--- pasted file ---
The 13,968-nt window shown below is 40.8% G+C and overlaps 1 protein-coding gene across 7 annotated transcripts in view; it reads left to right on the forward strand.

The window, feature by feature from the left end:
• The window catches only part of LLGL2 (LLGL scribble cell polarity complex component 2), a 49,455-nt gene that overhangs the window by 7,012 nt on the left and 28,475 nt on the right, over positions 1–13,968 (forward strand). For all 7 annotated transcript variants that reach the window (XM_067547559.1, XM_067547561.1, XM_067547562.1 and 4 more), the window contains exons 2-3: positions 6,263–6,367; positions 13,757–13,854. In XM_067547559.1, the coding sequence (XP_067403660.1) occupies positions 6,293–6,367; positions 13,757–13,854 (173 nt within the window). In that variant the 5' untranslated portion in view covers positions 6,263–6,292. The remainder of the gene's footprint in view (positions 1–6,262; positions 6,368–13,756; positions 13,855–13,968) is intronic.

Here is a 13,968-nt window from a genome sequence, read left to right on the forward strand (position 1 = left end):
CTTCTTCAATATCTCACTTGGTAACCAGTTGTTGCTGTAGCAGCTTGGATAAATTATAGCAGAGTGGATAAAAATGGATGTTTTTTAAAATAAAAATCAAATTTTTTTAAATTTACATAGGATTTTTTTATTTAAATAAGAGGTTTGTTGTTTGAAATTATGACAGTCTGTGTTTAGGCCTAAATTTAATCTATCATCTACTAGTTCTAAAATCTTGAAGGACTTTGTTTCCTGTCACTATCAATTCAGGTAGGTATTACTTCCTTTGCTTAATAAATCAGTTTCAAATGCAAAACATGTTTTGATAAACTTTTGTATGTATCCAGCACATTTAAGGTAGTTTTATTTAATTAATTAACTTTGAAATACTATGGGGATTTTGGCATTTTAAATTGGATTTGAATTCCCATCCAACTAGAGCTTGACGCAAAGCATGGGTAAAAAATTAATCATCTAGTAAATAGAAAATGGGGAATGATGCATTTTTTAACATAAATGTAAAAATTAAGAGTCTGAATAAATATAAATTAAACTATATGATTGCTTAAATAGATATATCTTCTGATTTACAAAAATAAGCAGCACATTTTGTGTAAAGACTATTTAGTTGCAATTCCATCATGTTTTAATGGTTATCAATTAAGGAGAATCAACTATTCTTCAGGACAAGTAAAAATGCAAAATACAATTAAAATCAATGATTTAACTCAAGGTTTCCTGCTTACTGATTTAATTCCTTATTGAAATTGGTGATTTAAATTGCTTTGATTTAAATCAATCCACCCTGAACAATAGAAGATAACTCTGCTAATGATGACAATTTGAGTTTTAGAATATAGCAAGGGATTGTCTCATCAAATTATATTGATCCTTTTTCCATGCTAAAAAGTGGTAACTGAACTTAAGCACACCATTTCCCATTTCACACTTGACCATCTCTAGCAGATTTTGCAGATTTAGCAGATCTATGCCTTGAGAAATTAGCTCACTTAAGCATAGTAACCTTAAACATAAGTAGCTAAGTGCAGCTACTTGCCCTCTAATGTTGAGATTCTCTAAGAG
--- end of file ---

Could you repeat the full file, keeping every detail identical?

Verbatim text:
The 13,968-nt window shown below is 40.8% G+C and overlaps 1 protein-coding gene across 7 annotated transcripts in view; it reads left to right on the forward strand.

The window, feature by feature from the left end:
• The window catches only part of LLGL2 (LLGL scribble cell polarity complex component 2), a 49,455-nt gene that overhangs the window by 7,012 nt on the left and 28,475 nt on the right, over positions 1–13,968 (forward strand). For all 7 annotated transcript variants that reach the window (XM_067547559.1, XM_067547561.1, XM_067547562.1 and 4 more), the window contains exons 2-3: positions 6,263–6,367; positions 13,757–13,854. In XM_067547559.1, the coding sequence (XP_067403660.1) occupies positions 6,293–6,367; positions 13,757–13,854 (173 nt within the window). In that variant the 5' untranslated portion in view covers positions 6,263–6,292. The remainder of the gene's footprint in view (positions 1–6,262; positions 6,368–13,756; positions 13,855–13,968) is intronic.

Here is a 13,968-nt window from a genome sequence, read left to right on the forward strand (position 1 = left end):
CTTCTTCAATATCTCACTTGGTAACCAGTTGTTGCTGTAGCAGCTTGGATAAATTATAGCAGAGTGGATAAAAATGGATGTTTTTTAAAATAAAAATCAAATTTTTTTAAATTTACATAGGATTTTTTTATTTAAATAAGAGGTTTGTTGTTTGAAATTATGACAGTCTGTGTTTAGGCCTAAATTTAATCTATCATCTACTAGTTCTAAAATCTTGAAGGACTTTGTTTCCTGTCACTATCAATTCAGGTAGGTATTACTTCCTTTGCTTAATAAATCAGTTTCAAATGCAAAACATGTTTTGATAAACTTTTGTATGTATCCAGCACATTTAAGGTAGTTTTATTTAATTAATTAACTTTGAAATACTATGGGGATTTTGGCATTTTAAATTGGATTTGAATTCCCATCCAACTAGAGCTTGACGCAAAGCATGGGTAAAAAATTAATCATCTAGTAAATAGAAAATGGGGAATGATGCATTTTTTAACATAAATGTAAAAATTAAGAGTCTGAATAAATATAAATTAAACTATATGATTGCTTAAATAGATATATCTTCTGATTTACAAAAATAAGCAGCACATTTTGTGTAAAGACTATTTAGTTGCAATTCCATCATGTTTTAATGGTTATCAATTAAGGAGAATCAACTATTCTTCAGGACAAGTAAAAATGCAAAATACAATTAAAATCAATGATTTAACTCAAGGTTTCCTGCTTACTGATTTAATTCCTTATTGAAATTGGTGATTTAAATTGCTTTGATTTAAATCAATCCACCCTGAACAATAGAAGATAACTCTGCTAATGATGACAATTTGAGTTTTAGAATATAGCAAGGGATTGTCTCATCAAATTATATTGATCCTTTTTCCATGCTAAAAAGTGGTAACTGAACTTAAGCACACCATTTCCCATTTCACACTTGACCATCTCTAGCAGATTTTGCAGATTTAGCAGATCTATGCCTTGAGAAATTAGCTCACTTAAGCATAGTAACCTTAAACATAAGTAGCTAAGTGCAGCTACTTGCCCTCTAATGTTGAGATTCTCTAAGAG